By the way, for those interested, I'll soon be announcing plans for "Meteor Alert 5000," a high-tech falling meteor home detection kit. For just $29.99, this little beauty will alert you and your family to any giant space rocks hurtling towards your home. The "Super Meteor Deflecting Umbrella" will cost extra. Also in the works, a rampaging elephant home detection and repellant kit. *
Word To The Wise By Sam Boykin
A couple of companies have decided to piggyback on the continued popularity and success of Creative Loafing's annual "Best Of Charlotte" issues. American Registry, based in New Jersey, and Custom Lamination Inc, of Garner, NC, are both offering many of C's "Best Of Charlotte" winners -- and sometimes even non-winners -- wooden plaques complete with reproductions of this year's Best Of Charlotte cover. Both companies charge about $100 for the plaques, and American Registry even sends the plaque unsolicited, explaining that "We realize that you didn't order the plaque. However, with today's hectic business environment, our customers have told us that the best way to demonstrate our quality and workmanship is to allow them to review the products firsthand."
While we can't attest to the quality and workmanship, someone ought to be a little more diligent in their research and spelling. Several local businesses, which weren't even named in the Best Of Charlotte issue, have received mailers from these companies asking if they'd like a plaque to commemorate their award. At least one of the plaques sent by American Registry to a local business (which, by the way, didn't even win an award this year), spelled Restaurants "Resturants."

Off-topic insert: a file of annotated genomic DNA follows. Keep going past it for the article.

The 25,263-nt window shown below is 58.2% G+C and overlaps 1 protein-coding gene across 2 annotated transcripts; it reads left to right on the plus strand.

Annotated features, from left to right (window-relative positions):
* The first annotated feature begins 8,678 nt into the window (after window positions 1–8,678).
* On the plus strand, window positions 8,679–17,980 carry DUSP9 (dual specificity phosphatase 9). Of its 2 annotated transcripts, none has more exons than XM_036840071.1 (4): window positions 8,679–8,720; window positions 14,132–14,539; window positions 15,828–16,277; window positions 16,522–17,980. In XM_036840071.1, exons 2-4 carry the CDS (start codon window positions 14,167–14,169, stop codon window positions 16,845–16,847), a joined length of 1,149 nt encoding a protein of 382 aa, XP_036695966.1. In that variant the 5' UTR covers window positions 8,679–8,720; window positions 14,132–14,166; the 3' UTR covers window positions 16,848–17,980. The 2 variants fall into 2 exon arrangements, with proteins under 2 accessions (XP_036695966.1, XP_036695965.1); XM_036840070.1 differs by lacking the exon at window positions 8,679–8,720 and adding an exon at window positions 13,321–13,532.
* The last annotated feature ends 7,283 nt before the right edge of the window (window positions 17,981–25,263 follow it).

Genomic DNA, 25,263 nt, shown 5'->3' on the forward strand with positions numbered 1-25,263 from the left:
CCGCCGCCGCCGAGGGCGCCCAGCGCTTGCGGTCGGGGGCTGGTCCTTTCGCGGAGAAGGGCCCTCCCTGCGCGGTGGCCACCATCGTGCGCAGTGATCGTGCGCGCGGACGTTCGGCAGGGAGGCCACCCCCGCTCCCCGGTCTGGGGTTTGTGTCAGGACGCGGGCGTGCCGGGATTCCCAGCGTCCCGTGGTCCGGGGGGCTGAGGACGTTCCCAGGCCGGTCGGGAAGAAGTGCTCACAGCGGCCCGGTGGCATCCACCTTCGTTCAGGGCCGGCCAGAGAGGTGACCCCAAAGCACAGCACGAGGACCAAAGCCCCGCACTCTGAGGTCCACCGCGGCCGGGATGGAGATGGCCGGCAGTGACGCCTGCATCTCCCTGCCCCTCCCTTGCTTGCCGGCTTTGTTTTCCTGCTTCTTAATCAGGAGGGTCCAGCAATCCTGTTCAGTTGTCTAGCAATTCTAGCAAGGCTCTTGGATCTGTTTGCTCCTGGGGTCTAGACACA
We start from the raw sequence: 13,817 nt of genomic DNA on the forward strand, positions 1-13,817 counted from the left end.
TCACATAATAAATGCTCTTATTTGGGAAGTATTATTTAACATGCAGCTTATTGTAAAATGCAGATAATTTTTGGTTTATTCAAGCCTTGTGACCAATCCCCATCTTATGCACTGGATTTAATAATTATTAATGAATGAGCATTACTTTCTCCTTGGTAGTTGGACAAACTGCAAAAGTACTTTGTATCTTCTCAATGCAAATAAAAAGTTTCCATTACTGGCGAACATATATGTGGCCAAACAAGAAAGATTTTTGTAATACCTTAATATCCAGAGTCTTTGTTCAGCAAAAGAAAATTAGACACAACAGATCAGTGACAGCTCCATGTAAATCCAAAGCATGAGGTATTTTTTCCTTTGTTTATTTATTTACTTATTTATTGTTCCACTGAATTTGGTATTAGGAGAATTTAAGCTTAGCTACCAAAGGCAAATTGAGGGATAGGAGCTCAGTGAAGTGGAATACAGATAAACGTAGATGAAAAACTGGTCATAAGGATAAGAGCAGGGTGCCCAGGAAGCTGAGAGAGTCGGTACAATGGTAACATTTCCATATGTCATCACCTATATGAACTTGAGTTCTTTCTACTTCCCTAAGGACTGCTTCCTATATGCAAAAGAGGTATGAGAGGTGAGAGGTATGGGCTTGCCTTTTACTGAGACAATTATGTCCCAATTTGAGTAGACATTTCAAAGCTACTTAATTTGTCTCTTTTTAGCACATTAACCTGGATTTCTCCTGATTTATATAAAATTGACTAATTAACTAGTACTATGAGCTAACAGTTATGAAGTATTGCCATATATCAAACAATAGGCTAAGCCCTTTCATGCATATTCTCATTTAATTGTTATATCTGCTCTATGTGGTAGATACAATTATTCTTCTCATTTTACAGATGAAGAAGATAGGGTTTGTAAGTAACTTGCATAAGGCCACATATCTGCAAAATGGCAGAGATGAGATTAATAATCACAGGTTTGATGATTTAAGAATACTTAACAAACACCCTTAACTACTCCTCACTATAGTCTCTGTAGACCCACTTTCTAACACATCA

Creative Loafing does not endorse these companies' products and, in fact, aren't real happy about the whole thing.
The Homefront AdviserOsama and Da BombBy Andisheh Nouraee
I've heard a lot about Osama bin Laden's nuclear aspirations. How easy is it to get a nuclear weapon?
It's a widely held fear among defense analysts that the former Soviet Union's nuclear arsenal is not completely accounted for -- and that it's possible for someone like Osama bin Laden to actually purchase a Russian nuke.
To look into that rather troubling issue, I first sat down in front of my computer and gave myself 15 minutes to try to buy a nuclear weapon online. The closest I got was on eBay, where I found a 70-pound slab of pitchblende, a mineral that contains radioactive uranium, on sale for $20,000. But unless you plan on hitting someone over the head with it, you can't make it into a weapon.
But fanatical, murderous multi-millionaires with international terrorist networks might have better luck getting their hands on working nukes than newspaper columnists with check cards.
Our government believes bin Laden has been trying to obtain nukes for years, and that several attempts by his agents to illegally purchase Russian nukes have been foiled since the early 1990s.
The bad news: Some reports indicate that bin Laden already has obtained nuclear weapons and/or nuclear materials. At least two claim that bin Laden operatives bought nuclear suitcase weapons from Chechen rebels in Russia for $30 million plus $700 million in heroin. (Perhaps the airline industry's knack for separating people from their luggage is now a national security asset.) And just last week, The Times in London reported that Western intelligence sources believe bin Laden's network has obtained nuclear materials from Pakistan.
The good news is that even if bin Laden -- or any other terrorist, for that matter -- obtained nuclear materials, it doesn't mean they'll be using them on us anytime soon. Iraq's Saddam Hussein has been trying to build a nuclear arsenal since the 1970s and thus far has failed. It's reasonable to think that, unless bin Laden has, in fact, been able to purchase working nuclear weapons, he'll be less successful than Saddam Hussein. Unfortunately, some sources believe he's done just that.